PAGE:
Lottery Budget Scrutinized Legislation Targets Trimming California Allotment

By Angela Dawson

LOS ANGELES–Most of the California lottery advertising budget could be in jeopardy if a bill winding its way through the state legislature passes and is approved by voters.

The legislation, which already has sailed through the state Senate, calls for a 3 percent reduction in the California Lottery Board’s administrative expenses, or a cut of about $60 million annually. The state Assembly’s government organization committee is slated to take up the bill around June 9.

Bill supporters say the money saved could be reallocated to public schools. Opponents, however, argue the cuts would ultimately hurt schools, since the ad budget–one of the lottery’s largest expenditures–would have to be drastically reduced, which in turn would adversely affect lottery sales and revenue.

Executives of Grey Advertising’s Los Angeles office, which won the $30 million account this year, said they could not comment on the proposed legislation. A lottery official, who asked not to be identified, said that cutting the ad budget could result in lost sales and lower revenues and could thereby reduce education funding by $150 million.

Ad groups, including the American Advertising Federation, have been monitoring efforts to curb lottery ad budgets nationwide.

Thirty-eight states together spend an estimated $500 million annually on lottery advertising.

‘This is a clear example of the shoot-the-messenger mentality,’ said AAF vice president of state government affairs Clark Rector. ‘If (legislators) are opposed to state sponsorship of the lottery, they should deal with that directly.’ He said the bill abdicates the responsibility to voters, who would have to go to the polls to decide if the budget should be cut.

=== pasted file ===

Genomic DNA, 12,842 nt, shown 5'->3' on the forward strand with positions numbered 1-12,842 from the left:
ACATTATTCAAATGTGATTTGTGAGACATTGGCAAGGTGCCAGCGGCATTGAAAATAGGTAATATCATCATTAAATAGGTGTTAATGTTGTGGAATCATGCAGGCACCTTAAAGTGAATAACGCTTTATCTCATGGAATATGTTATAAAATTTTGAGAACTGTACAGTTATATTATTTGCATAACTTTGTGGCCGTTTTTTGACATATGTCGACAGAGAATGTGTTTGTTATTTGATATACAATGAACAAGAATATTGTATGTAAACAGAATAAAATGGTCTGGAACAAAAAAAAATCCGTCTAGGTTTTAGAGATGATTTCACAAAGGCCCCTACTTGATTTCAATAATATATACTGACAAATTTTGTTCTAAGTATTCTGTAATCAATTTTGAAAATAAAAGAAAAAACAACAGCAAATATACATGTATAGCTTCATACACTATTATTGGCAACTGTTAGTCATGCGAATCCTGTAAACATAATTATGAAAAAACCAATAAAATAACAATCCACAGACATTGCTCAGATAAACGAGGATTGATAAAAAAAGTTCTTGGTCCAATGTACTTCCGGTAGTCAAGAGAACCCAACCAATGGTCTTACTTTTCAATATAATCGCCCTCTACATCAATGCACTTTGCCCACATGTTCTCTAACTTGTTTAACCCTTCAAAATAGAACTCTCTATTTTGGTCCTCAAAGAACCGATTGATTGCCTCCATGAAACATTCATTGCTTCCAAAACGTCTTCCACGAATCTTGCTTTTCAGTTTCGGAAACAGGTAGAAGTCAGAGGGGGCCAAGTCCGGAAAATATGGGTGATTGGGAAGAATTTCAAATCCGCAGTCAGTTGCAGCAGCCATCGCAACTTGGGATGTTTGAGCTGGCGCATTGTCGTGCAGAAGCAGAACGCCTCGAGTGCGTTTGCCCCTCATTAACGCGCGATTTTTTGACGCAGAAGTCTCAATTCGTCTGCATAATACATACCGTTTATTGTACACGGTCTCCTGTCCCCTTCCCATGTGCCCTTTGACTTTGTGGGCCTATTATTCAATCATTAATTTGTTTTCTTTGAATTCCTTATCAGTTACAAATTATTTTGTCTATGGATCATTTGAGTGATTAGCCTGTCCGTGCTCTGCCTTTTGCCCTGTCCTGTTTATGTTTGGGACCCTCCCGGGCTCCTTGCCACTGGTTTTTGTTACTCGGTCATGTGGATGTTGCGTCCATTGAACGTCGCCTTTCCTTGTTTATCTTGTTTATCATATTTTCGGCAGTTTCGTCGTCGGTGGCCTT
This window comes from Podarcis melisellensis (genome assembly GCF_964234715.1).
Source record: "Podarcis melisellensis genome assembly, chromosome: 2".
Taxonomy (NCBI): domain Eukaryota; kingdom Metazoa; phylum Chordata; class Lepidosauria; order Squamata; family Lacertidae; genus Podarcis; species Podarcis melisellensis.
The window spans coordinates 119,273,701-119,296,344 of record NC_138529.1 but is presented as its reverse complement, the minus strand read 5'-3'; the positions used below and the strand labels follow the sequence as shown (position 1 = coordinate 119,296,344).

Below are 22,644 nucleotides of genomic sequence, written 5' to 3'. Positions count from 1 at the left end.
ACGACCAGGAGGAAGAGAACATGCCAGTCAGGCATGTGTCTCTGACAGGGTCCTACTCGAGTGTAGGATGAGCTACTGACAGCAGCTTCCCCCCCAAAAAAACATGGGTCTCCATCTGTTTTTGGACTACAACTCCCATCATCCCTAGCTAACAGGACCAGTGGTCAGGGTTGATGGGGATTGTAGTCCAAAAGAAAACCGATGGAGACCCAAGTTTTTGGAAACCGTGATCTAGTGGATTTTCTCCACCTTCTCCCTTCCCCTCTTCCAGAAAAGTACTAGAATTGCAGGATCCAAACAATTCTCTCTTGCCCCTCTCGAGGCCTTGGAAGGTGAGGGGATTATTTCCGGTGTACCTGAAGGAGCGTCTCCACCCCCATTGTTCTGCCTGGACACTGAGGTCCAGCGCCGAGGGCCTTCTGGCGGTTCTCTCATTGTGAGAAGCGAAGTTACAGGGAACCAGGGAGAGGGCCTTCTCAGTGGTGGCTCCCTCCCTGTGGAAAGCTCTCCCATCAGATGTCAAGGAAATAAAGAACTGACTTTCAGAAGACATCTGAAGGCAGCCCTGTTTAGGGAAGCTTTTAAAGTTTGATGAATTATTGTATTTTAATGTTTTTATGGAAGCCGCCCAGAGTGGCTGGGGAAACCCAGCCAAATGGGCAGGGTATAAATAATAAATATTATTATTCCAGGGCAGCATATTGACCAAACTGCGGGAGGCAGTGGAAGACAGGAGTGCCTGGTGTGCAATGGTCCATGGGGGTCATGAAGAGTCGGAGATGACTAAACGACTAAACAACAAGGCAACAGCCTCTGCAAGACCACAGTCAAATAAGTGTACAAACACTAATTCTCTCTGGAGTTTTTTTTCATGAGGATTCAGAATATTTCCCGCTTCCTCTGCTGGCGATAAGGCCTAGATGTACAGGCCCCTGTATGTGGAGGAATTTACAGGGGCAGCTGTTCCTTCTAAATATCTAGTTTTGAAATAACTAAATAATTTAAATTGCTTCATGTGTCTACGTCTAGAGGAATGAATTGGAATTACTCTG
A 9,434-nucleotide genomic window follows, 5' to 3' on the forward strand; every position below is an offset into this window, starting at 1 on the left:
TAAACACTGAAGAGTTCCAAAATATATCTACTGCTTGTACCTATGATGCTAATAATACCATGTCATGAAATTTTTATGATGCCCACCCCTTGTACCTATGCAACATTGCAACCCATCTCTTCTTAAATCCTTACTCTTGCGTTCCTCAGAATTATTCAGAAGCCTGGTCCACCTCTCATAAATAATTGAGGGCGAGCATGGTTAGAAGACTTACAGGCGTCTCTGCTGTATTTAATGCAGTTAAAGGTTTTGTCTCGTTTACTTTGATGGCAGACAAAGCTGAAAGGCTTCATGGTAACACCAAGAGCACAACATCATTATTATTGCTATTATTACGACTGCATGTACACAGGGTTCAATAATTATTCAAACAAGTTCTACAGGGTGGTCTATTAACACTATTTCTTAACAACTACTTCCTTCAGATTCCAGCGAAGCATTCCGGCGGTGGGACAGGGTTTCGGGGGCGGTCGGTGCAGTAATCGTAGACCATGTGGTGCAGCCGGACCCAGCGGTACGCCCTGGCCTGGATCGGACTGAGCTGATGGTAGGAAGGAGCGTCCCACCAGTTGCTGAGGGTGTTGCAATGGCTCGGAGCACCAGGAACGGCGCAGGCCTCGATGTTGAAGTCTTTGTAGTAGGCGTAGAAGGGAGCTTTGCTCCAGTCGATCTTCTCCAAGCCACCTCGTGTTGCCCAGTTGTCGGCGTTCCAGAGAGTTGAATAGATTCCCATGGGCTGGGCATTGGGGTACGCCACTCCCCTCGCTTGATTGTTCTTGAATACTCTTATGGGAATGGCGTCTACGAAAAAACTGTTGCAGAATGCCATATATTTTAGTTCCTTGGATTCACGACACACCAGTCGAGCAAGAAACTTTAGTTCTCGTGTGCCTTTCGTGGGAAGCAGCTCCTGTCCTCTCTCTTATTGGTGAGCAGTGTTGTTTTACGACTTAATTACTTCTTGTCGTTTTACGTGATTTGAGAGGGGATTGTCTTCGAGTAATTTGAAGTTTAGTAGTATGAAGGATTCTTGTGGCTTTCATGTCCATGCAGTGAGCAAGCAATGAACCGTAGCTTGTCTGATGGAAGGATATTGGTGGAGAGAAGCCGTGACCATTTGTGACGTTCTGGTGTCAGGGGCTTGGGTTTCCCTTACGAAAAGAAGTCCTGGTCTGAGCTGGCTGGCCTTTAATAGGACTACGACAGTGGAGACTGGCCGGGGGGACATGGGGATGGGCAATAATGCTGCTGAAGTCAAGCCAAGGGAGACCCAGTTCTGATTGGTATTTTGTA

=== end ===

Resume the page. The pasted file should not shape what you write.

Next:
Proponents of California’s bill note that the state’s administrative costs for the lottery are the highest in the country–16 percent of its revenue, the maximum allowed under state law. Some state legislators say it is time to cut the lottery’s administrative fat. Leading the effort in California is state Sen. Leroy Greene (D-Carmichael), who introduced the bill. ‘All this business of where (the budget reduction) will come from is a tactic used by the California Lottery Board to scare people,’ said Scott Plotkin, the staff director in Greene’s office. ‘The bill doesn’t designate where the money has to come from.’

Lottery officials counter that the cuts must come from advertising and marketing as well as retailer commissions, as they comprise the lion’s share of the budget, excluding payouts.

Similar attempts to curtail lottery ad spending have been made in Louisiana, Nebraska and Indiana. In Massachusetts, the lottery’s ad budget has dropped from about $12 million since the early 1990s to $400,000. In Oregon, a bill designed to curtail lottery ad spending died in committee this spring. Last month President Clinton appointed a nine-member federal commission to study the impact of gambling in communities nationwide.

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